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Slow resolving pneumonia

Luke C Mullany, Elburg W van Boetzelaer, Julie R Gutman, Laura C Steinhardt, Pascal Ngoy, Yolanda Barbera Lainez, Alison Wittcoff, Steven A Harvey, Lara S Ho
BACKGROUND: The World Health Organization's integrated community case management (iCCM) guidelines recommend that all children presenting with uncomplicated fever and no danger signs return for follow-up on day 3 following the initial consultation on day 1. Such fevers often resolve rapidly, however, and previous studies suggest that expectant home care for uncomplicated fever can be safely recommended. We aimed to determine if a conditional follow-up visit was non-inferior to a universal follow-up visit for these children...
April 2018: PLoS Medicine
Cigdem Isitan, Andrew Ferree, Anna DePold Hohler
Cefepime is a fourth generation cephalosporin which is bactericidal for broad spectrum of organisms. This is a case-series of three patients who presented to our hospital with confusion secondary to cefepime use to treat urinary tract infection (UTI) and health care associated pneumonia (HCAP), after excluding other common etiologies of altered mental status (AMS). Of these three patients, one had progressive expressive aphasia and the other two demonstrated asynchronous myoclonic activity of the limbs. The symptoms were seen within four to five days of initiating the treatment and resolved within three days of discontinuation of cefepime...
September 2017: ENeurologicalSci
Kelli L Hvorecny, Emily Dolben, Sophie Moreau-Marquis, Thomas H Hampton, Tamer B Shabaneh, Becca A Flitter, Christopher D Bahl, Jennifer M Bomberger, Bruce D Levy, Bruce A Stanton, Deborah A Hogan, Dean R Madden
The opportunistic pathogen Pseudomonas aeruginosa colonizes the lungs of susceptible individuals by deploying virulence factors targeting host defenses. The secreted factor Cif (cystic fibrosis transmembrane conductance regulator inhibitory factor) dysregulates the endocytic recycling of CFTR and thus reduces CFTR abundance in host epithelial membranes. We have postulated that the decrease in ion secretion mediated by Cif would slow mucociliary transport and decrease bacterial clearance from the lungs. To test this hypothesis, we explored the effects of Cif in cultured epithelia and in the lungs of mice...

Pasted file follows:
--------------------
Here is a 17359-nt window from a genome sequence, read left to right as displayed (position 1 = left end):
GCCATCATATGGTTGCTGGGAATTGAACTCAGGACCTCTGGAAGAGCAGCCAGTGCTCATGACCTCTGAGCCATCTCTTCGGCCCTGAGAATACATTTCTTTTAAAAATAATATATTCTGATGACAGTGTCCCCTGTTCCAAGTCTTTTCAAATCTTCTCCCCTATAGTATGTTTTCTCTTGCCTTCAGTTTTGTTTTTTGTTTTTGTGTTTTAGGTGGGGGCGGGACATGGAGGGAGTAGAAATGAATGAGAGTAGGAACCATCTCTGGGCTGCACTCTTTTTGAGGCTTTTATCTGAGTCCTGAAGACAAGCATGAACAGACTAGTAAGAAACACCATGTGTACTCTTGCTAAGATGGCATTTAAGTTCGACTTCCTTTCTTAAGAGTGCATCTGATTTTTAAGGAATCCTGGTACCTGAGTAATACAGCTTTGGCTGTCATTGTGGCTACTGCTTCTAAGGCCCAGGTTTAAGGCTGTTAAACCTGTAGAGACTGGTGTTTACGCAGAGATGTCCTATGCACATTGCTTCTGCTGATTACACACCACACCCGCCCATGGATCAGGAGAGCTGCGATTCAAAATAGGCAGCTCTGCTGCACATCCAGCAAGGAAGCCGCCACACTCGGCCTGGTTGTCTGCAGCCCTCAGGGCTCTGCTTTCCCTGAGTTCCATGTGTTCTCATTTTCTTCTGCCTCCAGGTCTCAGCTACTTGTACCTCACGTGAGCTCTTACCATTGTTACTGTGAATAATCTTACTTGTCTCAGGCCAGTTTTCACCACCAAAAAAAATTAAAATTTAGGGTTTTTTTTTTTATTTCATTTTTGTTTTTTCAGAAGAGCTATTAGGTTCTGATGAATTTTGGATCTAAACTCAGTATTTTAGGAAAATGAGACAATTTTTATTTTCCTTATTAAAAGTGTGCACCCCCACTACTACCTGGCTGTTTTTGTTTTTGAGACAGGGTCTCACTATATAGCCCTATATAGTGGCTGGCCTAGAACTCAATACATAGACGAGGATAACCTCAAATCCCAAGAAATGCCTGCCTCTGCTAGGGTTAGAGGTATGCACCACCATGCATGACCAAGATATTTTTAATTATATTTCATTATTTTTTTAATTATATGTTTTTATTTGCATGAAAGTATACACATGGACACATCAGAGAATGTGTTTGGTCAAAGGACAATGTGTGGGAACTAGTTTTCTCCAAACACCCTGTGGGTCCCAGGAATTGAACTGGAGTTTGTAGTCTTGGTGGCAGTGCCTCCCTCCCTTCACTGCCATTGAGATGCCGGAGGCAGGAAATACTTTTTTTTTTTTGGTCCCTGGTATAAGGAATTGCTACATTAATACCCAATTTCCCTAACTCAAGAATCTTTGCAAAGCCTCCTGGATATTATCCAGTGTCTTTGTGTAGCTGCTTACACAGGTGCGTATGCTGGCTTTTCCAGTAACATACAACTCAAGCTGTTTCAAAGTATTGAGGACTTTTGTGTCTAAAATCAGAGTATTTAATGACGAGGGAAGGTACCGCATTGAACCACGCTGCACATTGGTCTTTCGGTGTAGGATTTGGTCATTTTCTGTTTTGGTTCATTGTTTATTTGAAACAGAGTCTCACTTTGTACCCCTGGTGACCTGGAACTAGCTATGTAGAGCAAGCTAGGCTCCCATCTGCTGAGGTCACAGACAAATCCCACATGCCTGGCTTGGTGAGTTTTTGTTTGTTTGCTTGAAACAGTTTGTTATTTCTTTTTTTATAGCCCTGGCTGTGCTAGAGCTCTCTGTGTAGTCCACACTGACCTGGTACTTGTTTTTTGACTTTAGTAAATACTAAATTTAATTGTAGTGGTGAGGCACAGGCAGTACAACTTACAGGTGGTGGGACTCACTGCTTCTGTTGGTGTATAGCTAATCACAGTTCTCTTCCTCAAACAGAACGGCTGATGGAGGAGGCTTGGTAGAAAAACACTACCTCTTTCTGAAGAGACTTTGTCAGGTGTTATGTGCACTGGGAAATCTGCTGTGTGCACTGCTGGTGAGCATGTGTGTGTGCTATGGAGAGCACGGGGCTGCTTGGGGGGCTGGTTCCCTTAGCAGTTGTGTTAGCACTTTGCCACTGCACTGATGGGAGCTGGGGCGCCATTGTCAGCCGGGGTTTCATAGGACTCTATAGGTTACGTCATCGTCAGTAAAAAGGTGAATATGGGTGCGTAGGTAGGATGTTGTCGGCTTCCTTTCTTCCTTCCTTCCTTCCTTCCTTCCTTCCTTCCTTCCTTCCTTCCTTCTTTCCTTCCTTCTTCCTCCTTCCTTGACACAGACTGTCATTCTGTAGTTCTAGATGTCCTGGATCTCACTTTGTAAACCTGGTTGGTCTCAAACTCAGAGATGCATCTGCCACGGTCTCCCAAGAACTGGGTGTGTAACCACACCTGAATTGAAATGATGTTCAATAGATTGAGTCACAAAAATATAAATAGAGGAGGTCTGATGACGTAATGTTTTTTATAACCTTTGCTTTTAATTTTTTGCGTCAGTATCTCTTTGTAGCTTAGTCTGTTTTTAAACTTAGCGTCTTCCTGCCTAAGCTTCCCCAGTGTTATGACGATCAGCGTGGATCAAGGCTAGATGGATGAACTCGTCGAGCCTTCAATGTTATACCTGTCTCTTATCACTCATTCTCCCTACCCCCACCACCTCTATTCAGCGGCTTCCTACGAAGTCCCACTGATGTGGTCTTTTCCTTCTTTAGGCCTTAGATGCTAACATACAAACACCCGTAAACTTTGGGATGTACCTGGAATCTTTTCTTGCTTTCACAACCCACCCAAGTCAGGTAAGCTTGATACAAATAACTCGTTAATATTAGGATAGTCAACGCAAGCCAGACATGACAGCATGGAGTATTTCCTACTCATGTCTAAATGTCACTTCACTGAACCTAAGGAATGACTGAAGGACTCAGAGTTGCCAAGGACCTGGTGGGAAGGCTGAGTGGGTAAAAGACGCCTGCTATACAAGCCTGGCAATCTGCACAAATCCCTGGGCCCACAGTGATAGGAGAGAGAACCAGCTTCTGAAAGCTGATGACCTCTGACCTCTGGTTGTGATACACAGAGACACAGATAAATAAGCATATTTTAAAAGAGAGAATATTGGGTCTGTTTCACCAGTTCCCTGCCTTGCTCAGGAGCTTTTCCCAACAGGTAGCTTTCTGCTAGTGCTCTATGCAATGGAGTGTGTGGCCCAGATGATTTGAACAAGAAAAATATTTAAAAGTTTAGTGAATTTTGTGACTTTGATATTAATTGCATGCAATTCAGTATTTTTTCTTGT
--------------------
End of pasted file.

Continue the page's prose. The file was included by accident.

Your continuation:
January 1, 2018: American Journal of Physiology. Lung Cellular and Molecular Physiology
Stephanie Main, Vikas Somani, Angus Molyneux, Milan Bhattacharya, Rabinder Randhawa, Ajikumar Kavidasan
Pulmonary Alveolar Proteinosis (PAP) is a rare condition with an incidence of one in two million and is classified as primary or secondary. This is the first reported case presenting as a slow resolving pneumonia.
2013: Respiratory Medicine Case Reports
Gavin W Hougham, Sandra A Ham, Gregory W Ruhnke, Elizabeth Schulwolf, Andrew D Auerbach, Jeffrey L Schnipper, Peter J Kaboli, Tosha B Wetterneck, David Gonzalez, Vineet M Arora, David O Meltzer
BACKGROUND: In patients hospitalized with community-acquired pneumonia (CAP), indicators of clinical instability at discharge (fever, tachycardia, tachypnea, hypotension, hypoxia, decreased oral intake and altered mental status) are associated with poor outcomes. It is not known whether the order of indicator stabilization is associated with outcomes. OBJECTIVES: To describe variation in the sequences, including whether and in what order, indicators of clinical instability resolve among patients hospitalized with CAP, and to assess associations between patterns of stabilization and patient-level outcomes...